Heart Rhythm Society
Heart Rhythm Society
May 10, 2016
1 min read

Mapping can identify individual drivers that maintain ventricular fibrillation

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SAN FRANCISCO — Ventricular fibrillation mapping can accurately identify individual drivers, according to data presented at the Heart Rhythm Society Annual Scientific Sessions.

“Knowledge of human ventricular fibrillation is limited, and we had the unique opportunity to demonstrate direct panoramic epicardial visualization of human ventricular fibrillation spectrum in vivo,” Michel Haïssaguerre, MD, professor at the Cardiological Hospital of Bordeaux, France, said during a presentation.

Haïssaguerre and colleagues enrolled 72 patients (mean age, 54 years) from 12 centers with drug-resistant ventricular fibrillation into the study. Ventricular fibrillation electrograms were assessed in 155 spontaneous or induced ventricular fibrillation episodes during the first approximately 18 seconds (before defibrillation) while cycle length mapping was performed. Data from the electrograms were used to characterize ventricular fibrillation frequency distribution, wave propagation using dv/dt parameters and phase maps. Focal or re-entrant activities generating more than two consecutive wavefronts were defined as drivers.

According to the results, the mean ventricular fibrillation endocardial cycle length mapping was 177 ± 25 ms (range, 115-255 ms). The frequency, activation sequence and phase analysis all showed similar results in driver identification. During approximately 75% of the ventricular fibrillation time, rotors or figure of eight re-entries were observed. The ventricular fibrillation cycle length was shortest at re-entry sites compared with remote sites (157 ms vs. 178 ms; P < .001); Haïssaguerre said this confirmed the driver role of the re-entry sites.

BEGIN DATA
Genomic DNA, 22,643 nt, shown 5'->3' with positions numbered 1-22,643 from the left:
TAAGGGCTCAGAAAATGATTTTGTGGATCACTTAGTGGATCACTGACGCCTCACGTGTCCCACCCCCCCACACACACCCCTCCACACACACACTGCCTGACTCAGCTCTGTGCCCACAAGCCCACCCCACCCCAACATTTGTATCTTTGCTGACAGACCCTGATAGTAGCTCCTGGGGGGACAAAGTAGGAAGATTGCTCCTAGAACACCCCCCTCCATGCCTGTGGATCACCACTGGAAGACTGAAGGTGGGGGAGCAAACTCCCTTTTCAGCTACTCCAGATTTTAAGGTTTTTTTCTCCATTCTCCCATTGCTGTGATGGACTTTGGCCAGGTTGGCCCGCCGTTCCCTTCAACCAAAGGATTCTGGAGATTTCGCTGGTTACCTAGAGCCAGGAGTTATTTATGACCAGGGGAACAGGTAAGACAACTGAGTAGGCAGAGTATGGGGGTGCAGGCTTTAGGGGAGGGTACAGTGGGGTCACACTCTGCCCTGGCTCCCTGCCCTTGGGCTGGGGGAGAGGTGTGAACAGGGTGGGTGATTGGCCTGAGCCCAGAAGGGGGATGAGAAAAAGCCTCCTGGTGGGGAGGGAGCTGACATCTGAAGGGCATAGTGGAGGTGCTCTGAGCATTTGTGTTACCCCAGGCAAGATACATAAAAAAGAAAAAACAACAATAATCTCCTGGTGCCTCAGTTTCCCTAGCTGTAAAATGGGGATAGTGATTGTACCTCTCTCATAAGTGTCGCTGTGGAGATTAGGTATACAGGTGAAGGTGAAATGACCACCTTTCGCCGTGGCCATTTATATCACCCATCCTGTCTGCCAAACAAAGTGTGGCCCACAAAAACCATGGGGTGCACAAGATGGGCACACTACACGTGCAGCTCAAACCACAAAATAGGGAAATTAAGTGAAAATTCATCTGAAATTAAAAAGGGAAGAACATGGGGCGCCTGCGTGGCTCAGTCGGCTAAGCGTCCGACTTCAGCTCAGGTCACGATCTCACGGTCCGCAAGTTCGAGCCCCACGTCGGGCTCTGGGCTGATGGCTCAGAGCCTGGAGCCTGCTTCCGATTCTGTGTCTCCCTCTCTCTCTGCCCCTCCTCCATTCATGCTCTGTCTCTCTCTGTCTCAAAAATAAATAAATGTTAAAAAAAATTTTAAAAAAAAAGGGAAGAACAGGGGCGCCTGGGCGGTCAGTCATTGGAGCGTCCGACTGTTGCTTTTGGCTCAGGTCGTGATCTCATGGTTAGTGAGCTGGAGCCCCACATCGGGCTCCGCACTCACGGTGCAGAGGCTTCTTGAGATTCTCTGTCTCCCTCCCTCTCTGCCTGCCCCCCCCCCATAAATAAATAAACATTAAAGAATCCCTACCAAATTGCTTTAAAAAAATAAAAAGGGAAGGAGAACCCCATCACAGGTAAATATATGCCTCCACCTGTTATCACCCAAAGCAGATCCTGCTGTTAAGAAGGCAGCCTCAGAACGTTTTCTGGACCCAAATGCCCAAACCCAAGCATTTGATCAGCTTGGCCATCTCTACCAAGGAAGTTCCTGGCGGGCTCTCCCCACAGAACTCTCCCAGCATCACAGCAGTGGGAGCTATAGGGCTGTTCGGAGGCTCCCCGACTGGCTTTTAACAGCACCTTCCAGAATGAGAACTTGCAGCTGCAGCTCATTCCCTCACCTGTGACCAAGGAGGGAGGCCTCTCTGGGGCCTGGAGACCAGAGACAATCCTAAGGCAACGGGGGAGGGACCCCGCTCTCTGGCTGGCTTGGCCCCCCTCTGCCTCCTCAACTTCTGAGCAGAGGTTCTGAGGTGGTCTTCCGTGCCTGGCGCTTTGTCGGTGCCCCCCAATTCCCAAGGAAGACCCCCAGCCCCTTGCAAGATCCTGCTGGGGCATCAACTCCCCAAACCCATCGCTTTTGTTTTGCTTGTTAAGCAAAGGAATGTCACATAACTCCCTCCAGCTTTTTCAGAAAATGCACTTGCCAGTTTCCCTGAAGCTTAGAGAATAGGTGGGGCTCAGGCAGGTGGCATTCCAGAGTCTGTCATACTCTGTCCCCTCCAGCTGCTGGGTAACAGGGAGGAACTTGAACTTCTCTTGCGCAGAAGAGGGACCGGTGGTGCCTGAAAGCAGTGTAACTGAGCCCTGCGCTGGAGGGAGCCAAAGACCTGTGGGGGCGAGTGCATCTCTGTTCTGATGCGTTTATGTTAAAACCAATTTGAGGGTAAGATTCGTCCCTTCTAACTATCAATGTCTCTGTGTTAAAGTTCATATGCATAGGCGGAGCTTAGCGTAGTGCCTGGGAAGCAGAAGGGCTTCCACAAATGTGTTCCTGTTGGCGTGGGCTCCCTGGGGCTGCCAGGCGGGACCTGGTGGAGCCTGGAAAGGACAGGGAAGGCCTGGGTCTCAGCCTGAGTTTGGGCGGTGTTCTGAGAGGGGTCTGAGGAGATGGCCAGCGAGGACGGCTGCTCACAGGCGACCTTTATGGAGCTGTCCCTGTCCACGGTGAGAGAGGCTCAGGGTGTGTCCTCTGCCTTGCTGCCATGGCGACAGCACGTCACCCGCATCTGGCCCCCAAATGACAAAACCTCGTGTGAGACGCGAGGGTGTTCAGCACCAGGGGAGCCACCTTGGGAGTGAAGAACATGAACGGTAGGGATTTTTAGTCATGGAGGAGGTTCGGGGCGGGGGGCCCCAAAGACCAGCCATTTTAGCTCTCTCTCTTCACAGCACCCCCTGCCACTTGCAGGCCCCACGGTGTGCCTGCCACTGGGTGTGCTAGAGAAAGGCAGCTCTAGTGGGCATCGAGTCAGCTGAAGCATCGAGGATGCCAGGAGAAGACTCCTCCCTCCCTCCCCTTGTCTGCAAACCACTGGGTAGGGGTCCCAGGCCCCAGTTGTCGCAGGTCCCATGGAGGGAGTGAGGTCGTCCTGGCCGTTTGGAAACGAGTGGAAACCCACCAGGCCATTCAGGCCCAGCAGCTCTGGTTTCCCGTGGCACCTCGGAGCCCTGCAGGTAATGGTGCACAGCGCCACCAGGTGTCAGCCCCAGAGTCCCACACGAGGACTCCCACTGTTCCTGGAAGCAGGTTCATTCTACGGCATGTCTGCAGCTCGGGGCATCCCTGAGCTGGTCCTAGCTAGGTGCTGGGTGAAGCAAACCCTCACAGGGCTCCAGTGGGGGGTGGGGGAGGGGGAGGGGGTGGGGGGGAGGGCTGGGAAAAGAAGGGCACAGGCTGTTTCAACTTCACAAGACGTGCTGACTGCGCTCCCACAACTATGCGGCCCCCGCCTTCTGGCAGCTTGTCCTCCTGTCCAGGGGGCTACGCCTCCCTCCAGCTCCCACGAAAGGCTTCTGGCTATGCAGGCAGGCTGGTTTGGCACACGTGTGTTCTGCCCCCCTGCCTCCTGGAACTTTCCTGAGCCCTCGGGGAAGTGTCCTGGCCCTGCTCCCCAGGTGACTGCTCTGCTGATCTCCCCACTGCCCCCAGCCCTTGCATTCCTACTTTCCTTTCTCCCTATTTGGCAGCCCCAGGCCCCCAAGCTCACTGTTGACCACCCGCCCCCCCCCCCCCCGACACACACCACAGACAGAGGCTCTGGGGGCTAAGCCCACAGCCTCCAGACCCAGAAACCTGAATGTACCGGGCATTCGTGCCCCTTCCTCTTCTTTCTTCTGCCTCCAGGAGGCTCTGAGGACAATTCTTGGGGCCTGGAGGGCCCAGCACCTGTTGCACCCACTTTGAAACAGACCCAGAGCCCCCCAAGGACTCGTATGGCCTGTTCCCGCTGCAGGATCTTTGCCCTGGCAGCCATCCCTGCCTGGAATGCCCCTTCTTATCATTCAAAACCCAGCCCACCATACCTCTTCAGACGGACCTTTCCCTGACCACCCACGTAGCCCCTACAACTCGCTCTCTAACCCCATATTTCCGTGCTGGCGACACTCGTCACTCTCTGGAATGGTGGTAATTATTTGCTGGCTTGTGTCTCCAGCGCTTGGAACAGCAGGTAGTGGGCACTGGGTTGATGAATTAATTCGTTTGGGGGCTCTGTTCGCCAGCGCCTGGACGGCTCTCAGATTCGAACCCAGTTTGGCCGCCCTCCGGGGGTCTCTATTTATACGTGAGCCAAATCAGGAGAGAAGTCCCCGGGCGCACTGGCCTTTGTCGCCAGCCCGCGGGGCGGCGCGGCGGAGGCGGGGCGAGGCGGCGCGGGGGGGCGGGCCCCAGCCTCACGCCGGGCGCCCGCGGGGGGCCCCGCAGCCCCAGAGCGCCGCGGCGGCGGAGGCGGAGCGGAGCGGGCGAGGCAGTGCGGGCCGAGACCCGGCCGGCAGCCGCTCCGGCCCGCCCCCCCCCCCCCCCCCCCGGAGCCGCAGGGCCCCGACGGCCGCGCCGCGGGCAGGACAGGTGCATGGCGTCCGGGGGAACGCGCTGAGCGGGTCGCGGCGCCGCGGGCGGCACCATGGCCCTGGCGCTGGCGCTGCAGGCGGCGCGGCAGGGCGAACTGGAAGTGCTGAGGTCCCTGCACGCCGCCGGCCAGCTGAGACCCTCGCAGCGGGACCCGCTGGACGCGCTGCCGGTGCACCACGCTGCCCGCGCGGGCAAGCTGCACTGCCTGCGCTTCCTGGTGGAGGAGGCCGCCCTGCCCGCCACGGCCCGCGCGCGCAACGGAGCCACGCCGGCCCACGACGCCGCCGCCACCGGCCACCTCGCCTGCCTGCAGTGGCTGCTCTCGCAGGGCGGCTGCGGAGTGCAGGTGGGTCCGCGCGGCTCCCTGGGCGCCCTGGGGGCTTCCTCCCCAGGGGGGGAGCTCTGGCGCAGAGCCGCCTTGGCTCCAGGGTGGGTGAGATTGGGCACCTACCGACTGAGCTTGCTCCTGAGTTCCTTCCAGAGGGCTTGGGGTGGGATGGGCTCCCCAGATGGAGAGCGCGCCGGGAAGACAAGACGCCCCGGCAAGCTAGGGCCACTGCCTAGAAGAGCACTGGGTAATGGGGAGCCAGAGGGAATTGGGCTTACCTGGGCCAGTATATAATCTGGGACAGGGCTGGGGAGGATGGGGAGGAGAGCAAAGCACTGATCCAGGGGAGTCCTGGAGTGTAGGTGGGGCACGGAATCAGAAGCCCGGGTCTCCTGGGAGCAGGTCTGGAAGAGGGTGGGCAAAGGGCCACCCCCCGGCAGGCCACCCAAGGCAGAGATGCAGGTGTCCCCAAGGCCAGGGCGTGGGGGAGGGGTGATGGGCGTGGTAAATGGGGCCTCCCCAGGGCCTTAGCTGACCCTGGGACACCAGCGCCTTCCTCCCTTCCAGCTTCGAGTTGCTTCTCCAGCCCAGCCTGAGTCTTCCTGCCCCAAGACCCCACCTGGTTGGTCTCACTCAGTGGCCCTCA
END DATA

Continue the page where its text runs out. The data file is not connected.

Patients with ventricular scar more often had sustained re-entries than patients without it (maximum rotations, 16 vs. 10; P = .01), according to the researchers.

Fifteen patients did not have mappable triggers and were ablated using radiofrequency energy. In 87% of them, ventricular fibrillation noninducibility resulted from localized driver ablation.

“Twenty patients had Brugada syndrome, and ventricular fibrillation was associated with ischemic heart disease in 13 patients,” Haïssaguerre said during a presentation.

In addition, he said “early ventricular fibrillation may be driven by clustered sources offering a novel therapy target in addition to triggers.”

Haïssaguerre said future research should focus on better understanding the electrophysiological and imaging characteristics underlying driver anchoring to better target therapies and identify those at risk for sudden death. – by Tracey Romero


Haïssaguerre M, et al. LBCT 01. Presented at: Heart Rhythm Society Annual Scientific Sessions; May 4-7, 2016; San Francisco.

Disclosure: Haïssaguerre reports receiving speaking fees from Biosense Webster and research grants from Biosense Webster, Boston Scientific and CardioInsight Technologies.